The Crossroads scenarios were written in 2003 by a volunteer group of 21 community leaders through a process funded by the John S. and James L. Knight Foundation and facilitated by the Community Building Initiative under the auspices of Foundation For The Carolinas. The scenarios were written in response to a core question: What course will Charlotte-Mecklenburg chart for all its residents over the next ten years as we deal with issues of access, equity, inclusion and trust in the social, political, economic and cultural life of the community?
The Crossroads Charlotte story began in 2001 when Charlotte was one of 40 communities that participated in Harvard Professor Robert Putnam’s Social Capital Benchmark Survey.
The data from the survey revealed that the Charlotte-Mecklenburg community has high levels of faith-based involvement and philanthropy. But the bad news was that out of 40 communities, Charlotte ranked next to last in levels of social and interracial trust. This was particularly alarming for a new south city that has struggled for decades with Black and White issues, and now finds itself growing rapidly more diverse, with an exponential rise in Latino and Asian populations.
The Social Capital survey presented a disconcerting juxtaposition: While Charlotte is heavily engaged in faith-based giving and volunteerism, at the same time, the survey revealed that our generous residents are distrustful and intolerant of people unlike themselves.
In response to this data, Foundation For The Carolinas convened a diverse group of about 20 community leaders and advocates of civic health (listed as the Crossroads Charlotte Steering Committee on this site) to grapple with the root causes of distrust, especially between people of different races and ethnicities.
The Committee determined that trust in the community is a direct outcome of how residents find that institutions, systems and resources are either inaccessible to them or accessible, exclusive or inclusive, equitable or unjust. "Access, equity and inclusion" became the mantra of the Steering Committee. The Committee struggled to find a different way to talk about these issues--a way that people could understand and that would be powerful. The idea of using stories that paint pictures of what kind of community residents will have in the future emerged as a tool to discuss these issues.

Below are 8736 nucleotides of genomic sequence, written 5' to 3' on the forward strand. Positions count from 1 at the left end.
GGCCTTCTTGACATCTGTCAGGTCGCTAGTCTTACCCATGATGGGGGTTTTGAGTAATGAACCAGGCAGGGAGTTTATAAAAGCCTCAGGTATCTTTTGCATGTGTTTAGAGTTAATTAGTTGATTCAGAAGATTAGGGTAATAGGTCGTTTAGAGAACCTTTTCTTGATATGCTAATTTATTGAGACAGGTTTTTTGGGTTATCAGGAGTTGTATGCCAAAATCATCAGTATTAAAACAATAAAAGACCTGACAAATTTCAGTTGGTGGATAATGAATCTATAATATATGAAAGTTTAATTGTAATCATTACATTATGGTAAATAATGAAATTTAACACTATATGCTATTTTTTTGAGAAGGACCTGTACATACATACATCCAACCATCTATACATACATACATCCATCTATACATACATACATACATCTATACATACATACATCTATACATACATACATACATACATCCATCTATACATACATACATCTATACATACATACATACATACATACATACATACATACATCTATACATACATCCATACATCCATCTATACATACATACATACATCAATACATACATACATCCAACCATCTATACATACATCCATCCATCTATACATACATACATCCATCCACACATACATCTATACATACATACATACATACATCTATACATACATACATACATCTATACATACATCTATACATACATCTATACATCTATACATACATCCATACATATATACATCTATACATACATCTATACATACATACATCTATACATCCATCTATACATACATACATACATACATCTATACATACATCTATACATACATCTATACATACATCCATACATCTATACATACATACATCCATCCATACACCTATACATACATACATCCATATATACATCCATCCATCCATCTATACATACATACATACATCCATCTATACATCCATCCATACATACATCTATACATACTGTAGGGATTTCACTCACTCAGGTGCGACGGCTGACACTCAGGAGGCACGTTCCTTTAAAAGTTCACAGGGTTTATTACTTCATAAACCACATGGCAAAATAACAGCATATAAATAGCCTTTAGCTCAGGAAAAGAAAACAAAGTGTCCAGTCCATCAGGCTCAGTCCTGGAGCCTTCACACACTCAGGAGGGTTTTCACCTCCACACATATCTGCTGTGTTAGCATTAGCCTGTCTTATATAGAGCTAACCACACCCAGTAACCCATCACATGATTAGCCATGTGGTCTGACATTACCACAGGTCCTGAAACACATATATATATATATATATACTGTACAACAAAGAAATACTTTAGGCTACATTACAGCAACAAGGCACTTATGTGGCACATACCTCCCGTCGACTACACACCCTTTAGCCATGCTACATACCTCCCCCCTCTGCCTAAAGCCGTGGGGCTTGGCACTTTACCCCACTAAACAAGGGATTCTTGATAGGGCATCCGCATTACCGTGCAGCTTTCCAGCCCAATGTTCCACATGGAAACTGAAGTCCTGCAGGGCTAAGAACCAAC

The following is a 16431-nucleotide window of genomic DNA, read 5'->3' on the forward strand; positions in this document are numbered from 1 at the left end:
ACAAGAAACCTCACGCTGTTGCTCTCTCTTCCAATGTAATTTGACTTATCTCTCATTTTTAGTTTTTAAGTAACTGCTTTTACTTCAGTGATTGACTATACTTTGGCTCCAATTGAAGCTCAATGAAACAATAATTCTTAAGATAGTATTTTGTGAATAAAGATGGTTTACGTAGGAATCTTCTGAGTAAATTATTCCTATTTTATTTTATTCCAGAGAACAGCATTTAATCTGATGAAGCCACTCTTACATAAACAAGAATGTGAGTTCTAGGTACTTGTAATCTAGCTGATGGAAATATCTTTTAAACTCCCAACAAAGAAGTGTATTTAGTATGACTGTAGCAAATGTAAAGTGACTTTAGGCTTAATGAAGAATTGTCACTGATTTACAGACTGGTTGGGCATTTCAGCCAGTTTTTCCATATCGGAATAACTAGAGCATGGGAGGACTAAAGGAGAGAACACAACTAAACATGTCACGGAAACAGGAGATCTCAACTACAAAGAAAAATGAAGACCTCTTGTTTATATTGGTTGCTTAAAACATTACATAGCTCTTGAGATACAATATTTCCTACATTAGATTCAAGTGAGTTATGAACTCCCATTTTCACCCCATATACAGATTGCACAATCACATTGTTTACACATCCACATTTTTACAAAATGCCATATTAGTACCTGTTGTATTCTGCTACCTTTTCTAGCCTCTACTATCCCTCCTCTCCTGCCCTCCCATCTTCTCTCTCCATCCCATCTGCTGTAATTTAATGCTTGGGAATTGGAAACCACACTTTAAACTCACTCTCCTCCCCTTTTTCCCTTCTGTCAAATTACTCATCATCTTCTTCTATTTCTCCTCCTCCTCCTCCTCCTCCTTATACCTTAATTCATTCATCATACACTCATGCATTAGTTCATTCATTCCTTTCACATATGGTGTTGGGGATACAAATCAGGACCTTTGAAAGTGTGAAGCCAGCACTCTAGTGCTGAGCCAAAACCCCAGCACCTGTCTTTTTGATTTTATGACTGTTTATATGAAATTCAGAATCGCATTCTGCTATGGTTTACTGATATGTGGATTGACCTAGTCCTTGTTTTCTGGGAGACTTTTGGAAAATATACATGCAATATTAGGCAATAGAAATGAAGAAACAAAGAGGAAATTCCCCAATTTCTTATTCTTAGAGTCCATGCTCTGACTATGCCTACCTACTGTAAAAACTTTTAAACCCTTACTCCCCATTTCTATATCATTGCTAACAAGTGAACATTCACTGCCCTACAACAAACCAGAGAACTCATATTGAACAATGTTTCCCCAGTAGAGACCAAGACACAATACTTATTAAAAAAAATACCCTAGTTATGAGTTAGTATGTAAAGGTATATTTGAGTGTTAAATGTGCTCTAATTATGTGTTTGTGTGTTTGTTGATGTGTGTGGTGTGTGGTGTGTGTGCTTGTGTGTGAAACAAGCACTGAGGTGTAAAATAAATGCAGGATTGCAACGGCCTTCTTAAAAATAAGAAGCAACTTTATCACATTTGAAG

Scenario planning was chosen as an appropriate tool to examine local data, analyze trends, make projections and forecast the conditions and issues the community might experience in a decade. A consulting team was engaged to help develop plausible scenarios which emerged as the four Crossroads Charlotte stories. To help develop the scenarios, a core question was developed that the stories were meant to address. The question is:
"What course will Charlotte-Mecklenburg chart for all its residents over the next ten years as we deal with issues of access, equity, inclusion and trust in the social, political, economic and cultural life of the community."
In order to write the basic outlines of each story, key influences that would have the most impact on the future of the community were identified. These influences are called driving forces, and they are:
- demographic changes
- the economy
- growth and land use
- community resource allocation
- leadership and civic engagement
The only constant force across the scenarios is the projection of Charlotte's demographic makeup in 2015, which will mark a shift as the percentage of non-white minorities grows to be nearly at parity with the white population.
In 2005, Crossroads Charlotte was launched to present the stories to the community and provide the community an opportunity to HEAR and RESPOND to the stories. What has happened since then? Read about the Impact of Crossroads Charlotte.